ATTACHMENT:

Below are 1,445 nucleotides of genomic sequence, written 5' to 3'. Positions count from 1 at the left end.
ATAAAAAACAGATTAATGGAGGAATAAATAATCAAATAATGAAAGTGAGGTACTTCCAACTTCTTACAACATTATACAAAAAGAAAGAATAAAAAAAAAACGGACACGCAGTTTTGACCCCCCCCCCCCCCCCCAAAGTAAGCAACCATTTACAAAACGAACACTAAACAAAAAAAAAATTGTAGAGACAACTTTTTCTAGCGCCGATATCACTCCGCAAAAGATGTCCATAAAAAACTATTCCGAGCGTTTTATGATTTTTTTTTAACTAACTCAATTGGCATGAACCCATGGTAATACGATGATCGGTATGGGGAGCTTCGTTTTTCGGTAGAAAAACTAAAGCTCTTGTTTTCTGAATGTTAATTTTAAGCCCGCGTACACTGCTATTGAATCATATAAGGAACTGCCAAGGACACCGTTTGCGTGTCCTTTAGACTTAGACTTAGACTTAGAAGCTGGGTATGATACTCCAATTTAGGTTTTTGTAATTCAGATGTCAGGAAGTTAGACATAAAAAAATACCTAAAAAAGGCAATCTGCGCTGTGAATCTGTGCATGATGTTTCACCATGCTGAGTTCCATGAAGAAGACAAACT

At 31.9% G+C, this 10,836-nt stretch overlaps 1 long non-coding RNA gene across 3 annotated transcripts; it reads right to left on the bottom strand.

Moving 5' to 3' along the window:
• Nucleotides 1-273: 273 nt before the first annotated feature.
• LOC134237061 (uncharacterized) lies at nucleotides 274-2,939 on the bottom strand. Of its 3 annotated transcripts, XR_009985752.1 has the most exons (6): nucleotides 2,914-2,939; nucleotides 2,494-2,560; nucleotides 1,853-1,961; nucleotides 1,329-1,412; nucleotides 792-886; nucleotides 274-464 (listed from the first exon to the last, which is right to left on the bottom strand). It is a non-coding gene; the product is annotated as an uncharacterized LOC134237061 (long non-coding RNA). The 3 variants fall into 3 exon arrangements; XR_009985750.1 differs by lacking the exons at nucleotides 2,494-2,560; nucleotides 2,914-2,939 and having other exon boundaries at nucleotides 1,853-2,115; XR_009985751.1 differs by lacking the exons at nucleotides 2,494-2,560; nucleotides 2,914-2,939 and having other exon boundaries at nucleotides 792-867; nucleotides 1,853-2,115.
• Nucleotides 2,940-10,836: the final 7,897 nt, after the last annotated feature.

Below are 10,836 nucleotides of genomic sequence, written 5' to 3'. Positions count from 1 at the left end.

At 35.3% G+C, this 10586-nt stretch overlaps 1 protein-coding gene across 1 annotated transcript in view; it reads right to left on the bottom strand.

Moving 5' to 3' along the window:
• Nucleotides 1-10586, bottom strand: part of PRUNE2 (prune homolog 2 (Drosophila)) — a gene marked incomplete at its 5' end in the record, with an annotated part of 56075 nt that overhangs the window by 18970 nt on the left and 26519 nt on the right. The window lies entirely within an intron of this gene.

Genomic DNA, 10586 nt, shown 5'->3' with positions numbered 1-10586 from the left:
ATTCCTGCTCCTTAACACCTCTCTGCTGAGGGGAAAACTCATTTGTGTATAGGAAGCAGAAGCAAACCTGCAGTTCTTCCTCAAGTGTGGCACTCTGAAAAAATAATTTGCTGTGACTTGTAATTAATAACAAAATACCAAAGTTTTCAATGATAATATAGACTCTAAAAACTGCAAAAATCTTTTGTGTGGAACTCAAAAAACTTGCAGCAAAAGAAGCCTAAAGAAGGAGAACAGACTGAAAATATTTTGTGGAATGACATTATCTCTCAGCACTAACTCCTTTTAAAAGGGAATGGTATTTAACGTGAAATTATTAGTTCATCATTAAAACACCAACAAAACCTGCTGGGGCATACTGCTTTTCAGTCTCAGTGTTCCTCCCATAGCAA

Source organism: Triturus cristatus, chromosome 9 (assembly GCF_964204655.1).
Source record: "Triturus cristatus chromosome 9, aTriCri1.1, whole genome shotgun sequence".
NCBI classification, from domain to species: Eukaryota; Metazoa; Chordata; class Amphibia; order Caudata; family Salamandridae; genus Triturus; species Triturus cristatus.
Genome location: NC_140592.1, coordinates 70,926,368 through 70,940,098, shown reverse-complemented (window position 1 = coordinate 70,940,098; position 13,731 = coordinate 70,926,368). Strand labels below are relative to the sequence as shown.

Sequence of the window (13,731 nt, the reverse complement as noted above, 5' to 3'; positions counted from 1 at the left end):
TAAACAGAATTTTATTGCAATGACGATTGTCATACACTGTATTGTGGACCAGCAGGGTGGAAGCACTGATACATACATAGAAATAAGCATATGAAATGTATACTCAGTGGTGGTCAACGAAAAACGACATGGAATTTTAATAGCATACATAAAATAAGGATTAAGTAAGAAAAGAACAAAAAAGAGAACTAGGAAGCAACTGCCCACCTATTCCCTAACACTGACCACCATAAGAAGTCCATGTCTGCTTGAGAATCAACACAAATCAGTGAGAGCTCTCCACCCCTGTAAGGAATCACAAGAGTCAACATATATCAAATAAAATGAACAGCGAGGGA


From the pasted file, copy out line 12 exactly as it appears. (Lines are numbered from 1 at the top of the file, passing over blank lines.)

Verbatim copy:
Genomic DNA, 10586 nt, shown 5'->3' with positions numbered 1-10586 from the left: